“The event proved to be a great opportunity for children and young people to see and sign up to a whole range of activities on offer in Leeds. It also provided a unique opportunity for those providing stalls to reach out to children and young people who they may not usually work with, as well as allowing them to network with other local groups and organisations. On our Youth Parliament stall alone we had over 30 young people sign up! Overall, it proved to be a great day and looked to have been enjoyed by all who attended!”

Councillor Judith Blake, executive board member responsible for children’s services said:
“This event was an amazing success. For over 300 children and young people to come along to find out how they can help us make Leeds a child friendly city, proves what an enthusiastic and ambitious group of young people we have here in Leeds.”

Children and young people who are interested in finding out more about becoming a Child Friendly Leeds young advisor can email childfriendlyleeds@leeds.gov.uk for further details.

For media enquiries, please contact:
Emma Whittell, Leeds City Council press office, on (0113) 2474713
Email: emma.whittell@leeds.gov.uk

Enterprising pupils set up stall at special Asian marketplace event

A group of Leeds pupils will be selling their own produce at a one-off marketplace event on Wednesday.

As part of a project run by Leeds City Council’s equalities and entitlements team, called ‘The Marketplace’, pupils from 11 Leeds schools will be setting up stall at Leeds Kirkgate Market to sell products they have created themselves.

Media opportunity:
When: Wednesday 3 July at 10am to 11.30am
Where: Kirkgate Market (outdoor stalls) Leeds
Members of the media are invited to attend the marketplace event where pupils will be selling their own products. Board members from the Yorkshire Asian Business Association and the Lord Mayor of Leeds will also be in attendance. Filming, photography and interview opportunities will be available.

The aim of The Marketplace project is to raise attainment of Pakistani and Bangladeshi heritage pupils in Leeds Primary schools.

Councillor Judith Blake, executive member responsible for children’s services said:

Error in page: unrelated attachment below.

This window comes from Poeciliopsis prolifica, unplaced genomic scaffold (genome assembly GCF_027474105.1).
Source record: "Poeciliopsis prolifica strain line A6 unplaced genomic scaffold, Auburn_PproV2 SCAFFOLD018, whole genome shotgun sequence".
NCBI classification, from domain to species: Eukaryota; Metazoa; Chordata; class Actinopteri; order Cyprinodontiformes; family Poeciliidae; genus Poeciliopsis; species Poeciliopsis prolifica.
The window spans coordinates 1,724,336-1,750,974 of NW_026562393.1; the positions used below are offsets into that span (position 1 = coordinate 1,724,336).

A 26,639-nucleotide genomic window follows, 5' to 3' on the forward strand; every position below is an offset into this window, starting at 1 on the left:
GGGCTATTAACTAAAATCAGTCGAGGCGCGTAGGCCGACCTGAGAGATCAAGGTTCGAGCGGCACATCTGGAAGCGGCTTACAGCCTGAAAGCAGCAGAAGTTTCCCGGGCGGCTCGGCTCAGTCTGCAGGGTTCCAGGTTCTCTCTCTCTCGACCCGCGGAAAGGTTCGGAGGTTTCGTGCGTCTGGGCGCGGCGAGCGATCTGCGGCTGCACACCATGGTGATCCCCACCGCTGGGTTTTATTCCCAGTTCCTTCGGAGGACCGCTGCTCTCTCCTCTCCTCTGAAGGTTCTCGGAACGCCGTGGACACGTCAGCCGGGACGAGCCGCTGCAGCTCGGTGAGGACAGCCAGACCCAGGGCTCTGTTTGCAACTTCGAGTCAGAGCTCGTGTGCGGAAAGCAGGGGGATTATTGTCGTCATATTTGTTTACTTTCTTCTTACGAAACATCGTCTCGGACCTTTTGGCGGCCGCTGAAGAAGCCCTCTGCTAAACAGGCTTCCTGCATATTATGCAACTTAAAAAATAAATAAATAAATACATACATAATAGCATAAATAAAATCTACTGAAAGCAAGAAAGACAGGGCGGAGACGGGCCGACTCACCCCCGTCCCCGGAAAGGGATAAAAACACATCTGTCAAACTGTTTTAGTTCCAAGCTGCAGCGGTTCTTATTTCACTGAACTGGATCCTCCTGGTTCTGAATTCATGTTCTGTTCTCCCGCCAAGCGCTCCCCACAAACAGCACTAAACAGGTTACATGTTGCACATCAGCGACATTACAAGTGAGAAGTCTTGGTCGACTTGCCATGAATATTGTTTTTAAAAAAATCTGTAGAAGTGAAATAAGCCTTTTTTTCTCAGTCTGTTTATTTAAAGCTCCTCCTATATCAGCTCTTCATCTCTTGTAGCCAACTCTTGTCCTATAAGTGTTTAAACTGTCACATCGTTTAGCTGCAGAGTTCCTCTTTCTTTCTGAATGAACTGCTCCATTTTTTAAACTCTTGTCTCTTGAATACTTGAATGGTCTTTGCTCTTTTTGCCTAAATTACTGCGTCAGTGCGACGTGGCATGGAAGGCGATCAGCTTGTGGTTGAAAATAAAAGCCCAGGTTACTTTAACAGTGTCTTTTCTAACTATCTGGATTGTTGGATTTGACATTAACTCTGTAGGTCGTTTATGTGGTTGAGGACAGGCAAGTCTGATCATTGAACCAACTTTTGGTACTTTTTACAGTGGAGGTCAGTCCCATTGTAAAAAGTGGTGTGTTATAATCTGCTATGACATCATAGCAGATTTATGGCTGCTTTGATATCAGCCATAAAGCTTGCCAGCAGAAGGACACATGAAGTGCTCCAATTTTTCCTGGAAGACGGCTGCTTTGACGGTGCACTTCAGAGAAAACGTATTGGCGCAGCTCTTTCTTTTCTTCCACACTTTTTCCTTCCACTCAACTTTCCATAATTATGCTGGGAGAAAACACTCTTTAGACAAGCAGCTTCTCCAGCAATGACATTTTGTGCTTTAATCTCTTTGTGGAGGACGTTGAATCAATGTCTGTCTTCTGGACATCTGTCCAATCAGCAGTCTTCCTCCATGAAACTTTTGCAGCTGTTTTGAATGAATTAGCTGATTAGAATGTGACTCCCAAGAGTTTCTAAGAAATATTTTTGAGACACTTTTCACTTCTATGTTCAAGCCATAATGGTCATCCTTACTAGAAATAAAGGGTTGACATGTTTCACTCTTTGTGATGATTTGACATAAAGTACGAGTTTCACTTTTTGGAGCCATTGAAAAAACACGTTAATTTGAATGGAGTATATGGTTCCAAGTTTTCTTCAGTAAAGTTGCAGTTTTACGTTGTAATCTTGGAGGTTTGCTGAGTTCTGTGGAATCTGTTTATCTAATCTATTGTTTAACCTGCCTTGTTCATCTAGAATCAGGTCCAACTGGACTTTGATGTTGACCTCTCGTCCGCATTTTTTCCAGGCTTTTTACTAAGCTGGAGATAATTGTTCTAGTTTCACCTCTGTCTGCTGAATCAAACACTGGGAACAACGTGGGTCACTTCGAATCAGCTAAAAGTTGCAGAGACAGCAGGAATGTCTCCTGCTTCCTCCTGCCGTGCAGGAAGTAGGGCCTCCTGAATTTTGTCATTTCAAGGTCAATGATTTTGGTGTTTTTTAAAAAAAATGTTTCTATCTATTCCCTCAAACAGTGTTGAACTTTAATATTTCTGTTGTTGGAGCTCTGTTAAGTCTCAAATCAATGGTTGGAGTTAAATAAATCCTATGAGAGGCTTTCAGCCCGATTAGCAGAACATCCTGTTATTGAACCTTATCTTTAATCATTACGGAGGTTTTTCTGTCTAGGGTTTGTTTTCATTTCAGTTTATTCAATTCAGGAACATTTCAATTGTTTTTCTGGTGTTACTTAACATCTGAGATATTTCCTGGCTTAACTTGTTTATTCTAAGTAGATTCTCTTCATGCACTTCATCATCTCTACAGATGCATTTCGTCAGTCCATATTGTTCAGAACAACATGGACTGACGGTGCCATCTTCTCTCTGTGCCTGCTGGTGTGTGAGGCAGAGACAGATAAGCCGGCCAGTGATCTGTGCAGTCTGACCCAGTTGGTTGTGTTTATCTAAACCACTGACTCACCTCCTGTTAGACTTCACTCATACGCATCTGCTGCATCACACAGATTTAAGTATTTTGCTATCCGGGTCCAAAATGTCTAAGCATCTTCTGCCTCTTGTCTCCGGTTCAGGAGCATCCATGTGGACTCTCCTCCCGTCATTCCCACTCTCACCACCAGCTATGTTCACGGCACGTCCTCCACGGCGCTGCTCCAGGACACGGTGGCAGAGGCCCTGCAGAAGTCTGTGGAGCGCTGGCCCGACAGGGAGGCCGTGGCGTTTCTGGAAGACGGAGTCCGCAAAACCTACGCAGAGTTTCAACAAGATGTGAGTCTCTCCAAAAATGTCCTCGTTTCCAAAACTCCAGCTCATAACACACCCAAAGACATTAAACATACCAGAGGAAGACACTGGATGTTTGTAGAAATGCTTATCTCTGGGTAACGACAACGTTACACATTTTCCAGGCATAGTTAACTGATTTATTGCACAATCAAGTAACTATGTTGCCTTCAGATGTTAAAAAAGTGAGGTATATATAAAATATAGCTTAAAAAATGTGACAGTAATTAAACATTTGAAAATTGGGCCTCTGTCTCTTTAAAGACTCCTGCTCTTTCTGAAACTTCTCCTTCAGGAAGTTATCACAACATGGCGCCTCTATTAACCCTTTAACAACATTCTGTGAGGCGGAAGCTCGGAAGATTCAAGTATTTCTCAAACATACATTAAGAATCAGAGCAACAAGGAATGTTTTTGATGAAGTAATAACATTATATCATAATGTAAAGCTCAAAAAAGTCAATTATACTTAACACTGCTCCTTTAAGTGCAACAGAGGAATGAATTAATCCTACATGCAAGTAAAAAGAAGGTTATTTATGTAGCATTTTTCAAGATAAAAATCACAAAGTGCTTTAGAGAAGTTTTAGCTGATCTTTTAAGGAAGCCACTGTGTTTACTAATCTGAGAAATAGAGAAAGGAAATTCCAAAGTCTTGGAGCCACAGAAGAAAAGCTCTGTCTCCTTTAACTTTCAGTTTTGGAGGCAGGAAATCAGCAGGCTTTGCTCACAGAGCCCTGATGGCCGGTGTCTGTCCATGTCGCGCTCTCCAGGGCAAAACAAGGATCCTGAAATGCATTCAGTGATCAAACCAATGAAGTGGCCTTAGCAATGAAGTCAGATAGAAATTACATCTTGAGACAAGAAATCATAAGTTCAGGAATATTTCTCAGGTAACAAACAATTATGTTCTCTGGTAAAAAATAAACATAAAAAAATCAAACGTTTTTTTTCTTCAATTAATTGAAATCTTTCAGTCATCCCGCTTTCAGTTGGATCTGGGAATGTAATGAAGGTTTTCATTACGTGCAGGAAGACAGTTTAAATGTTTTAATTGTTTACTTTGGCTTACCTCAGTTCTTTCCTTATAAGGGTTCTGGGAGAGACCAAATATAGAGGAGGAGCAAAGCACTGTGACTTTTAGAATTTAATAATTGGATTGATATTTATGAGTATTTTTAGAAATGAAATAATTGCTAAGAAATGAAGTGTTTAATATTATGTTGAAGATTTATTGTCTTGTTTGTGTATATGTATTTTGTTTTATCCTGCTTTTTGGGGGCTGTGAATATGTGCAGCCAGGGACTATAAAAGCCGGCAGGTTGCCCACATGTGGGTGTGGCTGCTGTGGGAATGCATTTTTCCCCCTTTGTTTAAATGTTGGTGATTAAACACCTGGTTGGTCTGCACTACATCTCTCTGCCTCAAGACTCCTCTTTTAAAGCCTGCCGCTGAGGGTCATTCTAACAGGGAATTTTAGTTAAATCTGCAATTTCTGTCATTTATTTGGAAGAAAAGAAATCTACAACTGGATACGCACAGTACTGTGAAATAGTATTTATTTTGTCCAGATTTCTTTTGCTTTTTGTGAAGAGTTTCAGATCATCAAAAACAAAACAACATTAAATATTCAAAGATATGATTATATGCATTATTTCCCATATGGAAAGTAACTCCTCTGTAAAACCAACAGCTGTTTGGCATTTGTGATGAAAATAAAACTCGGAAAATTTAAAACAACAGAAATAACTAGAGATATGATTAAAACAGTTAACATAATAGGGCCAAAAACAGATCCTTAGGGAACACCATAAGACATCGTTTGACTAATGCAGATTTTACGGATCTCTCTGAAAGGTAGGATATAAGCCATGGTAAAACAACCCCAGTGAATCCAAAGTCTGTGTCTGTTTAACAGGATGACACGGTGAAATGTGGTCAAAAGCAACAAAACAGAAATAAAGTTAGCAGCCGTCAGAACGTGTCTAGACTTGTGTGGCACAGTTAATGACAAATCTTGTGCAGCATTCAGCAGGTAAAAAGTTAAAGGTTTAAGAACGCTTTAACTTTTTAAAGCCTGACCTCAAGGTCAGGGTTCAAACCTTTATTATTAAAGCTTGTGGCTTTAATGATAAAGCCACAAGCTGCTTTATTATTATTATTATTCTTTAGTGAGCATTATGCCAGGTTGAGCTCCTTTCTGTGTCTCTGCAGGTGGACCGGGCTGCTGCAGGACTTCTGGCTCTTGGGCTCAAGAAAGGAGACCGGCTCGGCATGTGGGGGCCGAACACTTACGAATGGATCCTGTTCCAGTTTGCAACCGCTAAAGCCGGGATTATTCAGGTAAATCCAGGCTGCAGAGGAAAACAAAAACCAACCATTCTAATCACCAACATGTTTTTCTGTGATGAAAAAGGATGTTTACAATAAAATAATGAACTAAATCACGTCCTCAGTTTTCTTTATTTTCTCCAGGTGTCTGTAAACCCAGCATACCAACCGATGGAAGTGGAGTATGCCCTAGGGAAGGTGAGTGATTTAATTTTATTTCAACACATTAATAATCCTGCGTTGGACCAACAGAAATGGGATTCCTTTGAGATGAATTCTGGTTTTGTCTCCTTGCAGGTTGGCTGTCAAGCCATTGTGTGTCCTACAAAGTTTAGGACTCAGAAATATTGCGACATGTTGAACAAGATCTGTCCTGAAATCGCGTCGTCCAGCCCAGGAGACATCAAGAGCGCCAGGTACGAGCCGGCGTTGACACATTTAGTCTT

“This project is a fantastic opportunity for pupils to learn about becoming future entrepreneurs by developing their own business ideas and putting it in to practice, whilst learning about their own heritage at the same time.

“It is fantastic that the Yorkshire Asian Business Association are able to attend the marketplace event to give their support and inspiration to the pupils. The young people will surely learn a lot from these positive role models and help them become future successful business leaders themselves.”

Using Leeds Kirkgate Market as a source of inspiration, the teachers in 11 schools in Leeds (Bankside, Bracken Edge, Brudenell, Carr Manor, Harehills, Hillcrest, Hovingham, Iveson, Park view Academy, Moor Allerton Hall and Rosebank) planned an exciting topic where pupils researched the history of the ancient Silk Route, which saw the beginnings of global trade across the world. This inspired them to explore and develop their own enterprise venture in each school.

Pupils were invited to research and make a product for sale at a school-based enterprise event which was attended by parents and members of the wider community. Local business people were invited to judge the best team overall.

To celebrate the success of this innovative curriculum topic and to provide the pupils with the opportunity to show their achievements to a wider audience, a group of pupils from each school will be selling their products at an enterprise event at Kirkgate outdoor market. The pupils will also have the opportunity show their products and demonstrate what they have learnt to board members from Yorkshire Asian Business Association(YABA) and the Lord Mayor of Leeds, Councillor Tom Murray, who will also be attending the Marketplace event.

As part of the project curriculum enrichment opportunities were provided by Leeds City Council’s Museums and Galleries, as well as Artemis, Khadijah Ibrahim, renowned Leeds author and a trip to Kirkgate market where over 700 pupils had lots of opportunities to develop real mathematical skills.